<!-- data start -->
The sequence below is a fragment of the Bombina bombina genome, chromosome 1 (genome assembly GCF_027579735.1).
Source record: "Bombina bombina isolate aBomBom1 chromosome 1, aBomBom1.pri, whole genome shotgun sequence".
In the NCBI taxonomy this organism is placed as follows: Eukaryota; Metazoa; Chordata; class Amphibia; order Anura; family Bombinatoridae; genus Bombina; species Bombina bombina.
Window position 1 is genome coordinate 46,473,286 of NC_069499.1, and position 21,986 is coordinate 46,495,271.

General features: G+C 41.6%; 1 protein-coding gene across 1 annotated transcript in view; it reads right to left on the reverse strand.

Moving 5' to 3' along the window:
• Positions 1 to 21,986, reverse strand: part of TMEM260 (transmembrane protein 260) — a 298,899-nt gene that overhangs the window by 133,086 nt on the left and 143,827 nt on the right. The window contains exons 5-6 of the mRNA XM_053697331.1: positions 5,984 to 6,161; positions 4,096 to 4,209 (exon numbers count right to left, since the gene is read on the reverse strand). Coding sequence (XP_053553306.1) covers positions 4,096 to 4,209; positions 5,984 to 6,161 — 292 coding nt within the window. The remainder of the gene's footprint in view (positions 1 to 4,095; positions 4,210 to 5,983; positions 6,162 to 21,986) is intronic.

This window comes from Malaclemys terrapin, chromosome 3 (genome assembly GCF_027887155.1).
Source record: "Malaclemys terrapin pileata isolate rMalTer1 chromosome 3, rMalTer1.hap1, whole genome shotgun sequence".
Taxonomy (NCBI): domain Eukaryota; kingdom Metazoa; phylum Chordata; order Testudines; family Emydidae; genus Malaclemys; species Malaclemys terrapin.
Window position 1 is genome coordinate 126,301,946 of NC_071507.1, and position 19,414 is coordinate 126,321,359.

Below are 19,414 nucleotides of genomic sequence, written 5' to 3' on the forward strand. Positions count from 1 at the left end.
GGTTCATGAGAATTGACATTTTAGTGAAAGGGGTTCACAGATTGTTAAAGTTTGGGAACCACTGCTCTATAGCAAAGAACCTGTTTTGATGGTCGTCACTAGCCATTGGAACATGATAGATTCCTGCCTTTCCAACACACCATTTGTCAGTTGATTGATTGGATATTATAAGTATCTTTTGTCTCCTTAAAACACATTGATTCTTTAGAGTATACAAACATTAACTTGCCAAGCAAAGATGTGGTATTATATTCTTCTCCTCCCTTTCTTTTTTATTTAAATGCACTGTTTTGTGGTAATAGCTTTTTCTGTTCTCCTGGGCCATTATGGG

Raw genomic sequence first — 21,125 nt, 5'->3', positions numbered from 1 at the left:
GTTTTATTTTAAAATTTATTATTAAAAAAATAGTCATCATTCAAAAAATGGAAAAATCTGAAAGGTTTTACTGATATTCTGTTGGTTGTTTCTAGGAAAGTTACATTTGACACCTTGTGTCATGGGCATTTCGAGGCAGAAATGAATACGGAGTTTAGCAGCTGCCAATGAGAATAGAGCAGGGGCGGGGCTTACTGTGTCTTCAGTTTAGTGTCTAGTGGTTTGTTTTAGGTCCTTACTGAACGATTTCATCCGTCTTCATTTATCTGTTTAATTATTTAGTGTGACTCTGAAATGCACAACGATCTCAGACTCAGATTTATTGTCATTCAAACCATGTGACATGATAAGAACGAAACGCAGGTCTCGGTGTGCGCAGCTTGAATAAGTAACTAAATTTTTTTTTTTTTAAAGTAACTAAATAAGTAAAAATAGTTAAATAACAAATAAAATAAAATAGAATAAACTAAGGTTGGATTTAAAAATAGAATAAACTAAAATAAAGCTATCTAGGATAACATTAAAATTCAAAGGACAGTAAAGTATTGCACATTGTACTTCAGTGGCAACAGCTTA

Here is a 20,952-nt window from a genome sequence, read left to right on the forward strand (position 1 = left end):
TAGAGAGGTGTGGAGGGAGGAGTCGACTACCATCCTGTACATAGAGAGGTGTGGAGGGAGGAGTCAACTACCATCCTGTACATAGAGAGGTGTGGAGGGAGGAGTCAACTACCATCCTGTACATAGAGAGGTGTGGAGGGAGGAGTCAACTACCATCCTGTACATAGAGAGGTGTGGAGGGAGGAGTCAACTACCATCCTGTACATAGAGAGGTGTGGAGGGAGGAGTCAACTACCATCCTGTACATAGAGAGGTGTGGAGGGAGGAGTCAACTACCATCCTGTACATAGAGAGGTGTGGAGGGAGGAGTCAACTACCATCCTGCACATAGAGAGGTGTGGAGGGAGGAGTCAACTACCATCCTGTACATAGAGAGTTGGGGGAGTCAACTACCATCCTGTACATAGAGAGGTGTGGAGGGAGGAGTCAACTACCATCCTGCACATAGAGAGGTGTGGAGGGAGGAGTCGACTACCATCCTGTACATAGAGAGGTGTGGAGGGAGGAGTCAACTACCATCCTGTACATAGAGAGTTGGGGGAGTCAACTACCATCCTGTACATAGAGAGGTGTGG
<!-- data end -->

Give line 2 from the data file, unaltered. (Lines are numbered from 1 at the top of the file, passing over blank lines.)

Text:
Source record: "Bombina bombina isolate aBomBom1 chromosome 1, aBomBom1.pri, whole genome shotgun sequence".